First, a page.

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Alchemy 101: Part 3 - Fault Tolerance doesn't come out of the box

by Thomas Hutchinson

Alchemy 101: Part 3 - Fault Tolerance doesn’t come out of the box

One of the biggest selling points of Elixir is the means it gives you to write fault tolerant applications via its concurrency model. Processes can broadcast their failure to dependant processes which can take appropriate action. You decide how processes should respond to failure based on your use case. There is no single solution. I’ll give you an example in which not handling failure led to, you guesed it, more failure.

First install and start RabbitMQ.

Then create a new project.

mix new rabbit --module Rabbit
cd rabbit

Then add the amqp dependency to mix.exs.

defp deps do
  [{:amqp, "~> 0.1.5"}]
end

Now add the following to lib/rabbit.ex.

defmodule Rabbit do
  use GenServer
  require Logger

  def start_link do
    GenServer.start_link(__MODULE__, nil)
  end

  def init(_) do
    {:ok, connection} = AMQP.Connection.open("amqp://localhost")
    {:ok, channel} = AMQP.Channel.open(connection)
    {:ok, channel}
  end

  def publish(pid, payload) do
    GenServer.cast(pid, {:publish, payload})
  end

  def handle_cast({:publish, payload}, channel) do
    AMQP.Basic.publish(channel, "", "", payload)
    Logger.info("Published #{payload}")
    {:noreply, channel}
  end
end

That’s all you need, fetch the dependencies and test Rabbit.

mix deps.get
iex -S mix
iex(1)> {:ok, pid} = Rabbit.start_link()
{:ok, #PID<0.139.0>}
iex(2)> for i <- 1..3, do: Rabbit.publish(pid, "message #{i}")
19:21:31.471 [info]  Published message 1
19:21:31.471 [info]  Published message 2
19:21:31.471 [info]  Published message 3

Head to the default exchange and you should see some activity on the Message rates chart. Keep the above IEx shell open, you will need it again soon.

Time to introduce a problem. Restart RabbitMQ.

brew services restart rabbitmq

Go back to the IEx shell, notice how there is an OTP error report. Looks serious, the main takeaway from it is below. The socket to RabbitMQ closed causing a process to crash.

19:22:57.994 [error] GenServer #PID<0.142.0> terminating
** (stop) :socket_closed_unexpectedly
Last message: :socket_closed

But it still appears like you can publish messages. Try it.

iex(3)> for i <- 1..3, do: Rabbit.publish(pid, "message #{i}")
19:21:31.471 [info]  Published message 1
19:21:31.471 [info]  Published message 2
19:21:31.471 [info]  Published message 3

But if you head to the default exchange there appears to be no new messages coming in. But why?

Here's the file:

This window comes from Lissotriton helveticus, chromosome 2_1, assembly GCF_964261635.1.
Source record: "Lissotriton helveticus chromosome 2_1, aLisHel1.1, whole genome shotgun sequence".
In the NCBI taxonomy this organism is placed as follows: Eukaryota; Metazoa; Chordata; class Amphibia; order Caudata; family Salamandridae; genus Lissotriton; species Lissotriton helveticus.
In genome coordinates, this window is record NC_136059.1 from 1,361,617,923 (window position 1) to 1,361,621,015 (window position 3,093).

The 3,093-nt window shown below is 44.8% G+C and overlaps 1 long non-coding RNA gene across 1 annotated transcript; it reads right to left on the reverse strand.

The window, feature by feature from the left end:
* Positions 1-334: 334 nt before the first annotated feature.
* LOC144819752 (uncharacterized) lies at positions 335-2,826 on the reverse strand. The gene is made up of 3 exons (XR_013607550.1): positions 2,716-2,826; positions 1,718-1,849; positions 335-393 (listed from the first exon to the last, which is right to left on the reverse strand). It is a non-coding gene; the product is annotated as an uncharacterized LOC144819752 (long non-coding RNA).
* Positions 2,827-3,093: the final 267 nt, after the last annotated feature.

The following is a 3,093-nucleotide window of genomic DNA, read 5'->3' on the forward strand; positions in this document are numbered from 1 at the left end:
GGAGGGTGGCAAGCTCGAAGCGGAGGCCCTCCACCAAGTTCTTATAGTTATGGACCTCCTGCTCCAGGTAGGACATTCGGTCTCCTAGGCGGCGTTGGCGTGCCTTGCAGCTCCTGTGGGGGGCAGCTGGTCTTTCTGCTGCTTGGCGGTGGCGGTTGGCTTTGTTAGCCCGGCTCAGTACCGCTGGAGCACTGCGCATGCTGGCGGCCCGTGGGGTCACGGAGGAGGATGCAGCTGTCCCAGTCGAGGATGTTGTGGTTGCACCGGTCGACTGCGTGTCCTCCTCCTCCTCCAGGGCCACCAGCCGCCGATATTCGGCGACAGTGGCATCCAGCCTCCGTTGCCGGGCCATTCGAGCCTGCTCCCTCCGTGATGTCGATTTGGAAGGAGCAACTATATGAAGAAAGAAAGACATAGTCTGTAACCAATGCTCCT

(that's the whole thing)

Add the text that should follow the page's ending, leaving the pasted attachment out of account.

First of all we don’t see any failures in the Rabbit process because AMQP.Basic.publish/4 ultimately leads to a :gen_server.cast/2 (amqp_channel.erl in rabbit_common) being called with channel.pid. :gen_server.cast/2 will not return or throw an error if the PID (in this case channel.pid) does not exist. This means the failure was hard to detect. Now imagine if your application was running in the background, this could have been even more difficult to spot.

Here comes the good part, how to handle the failure. We want Rabbit to be sent a message when the socket to RabbitMQ is closed. To do this we need to link to the channel process (to receive an exit message if it stops) we started and trap exits i.e. not crash if we receive an exit signal. To do this add the following code.

  def init(_) do
    {:ok, connection} = AMQP.Connection.open("amqp://localhost")
    Process.flag(:trap_exit, true)
    {:ok, channel} =  AMQP.Channel.open(connection)
    Process.link(connection.pid)
    {:ok, channel}
  end

  def handle_info({:EXIT, from, :socket_closed_unexpectedly}, channel) do
    Logger.warn("Received :EXIT from #{inspect(from)} for #{:socket_closed_unexpectedly}")
    {:stop, :lost_rabbitmq_connection}
  end

Kill and start the IEx shell and then run the following.

brew services restart rabbitmq

Jump to the IEx shell and observe the output.

19:27:33.497 [warn]  Received :EXIT from #PID<0.142.0> for :socket_closed_unexpectedly

Perfect, now when the socket is closed the dependent process, Rabbit, is informed. Now to respond to the failure. This is something you must decide, no one including myself, library/framework developers and others can tell what to do. This is in your hands. It is also the reason why Elixir (and Erlang) has such a good reputation when it comes to building fault tolerant systems. You decide on how to respond to failure, there is no single silver bullet. For the demo though, I have choosen to simply stop then Rabbit GenServer when I receive an :EXIT for :socket_closed_unexpectedly.

Hope you enjoyed reading and please give me your feedback.

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Tags: Elixir
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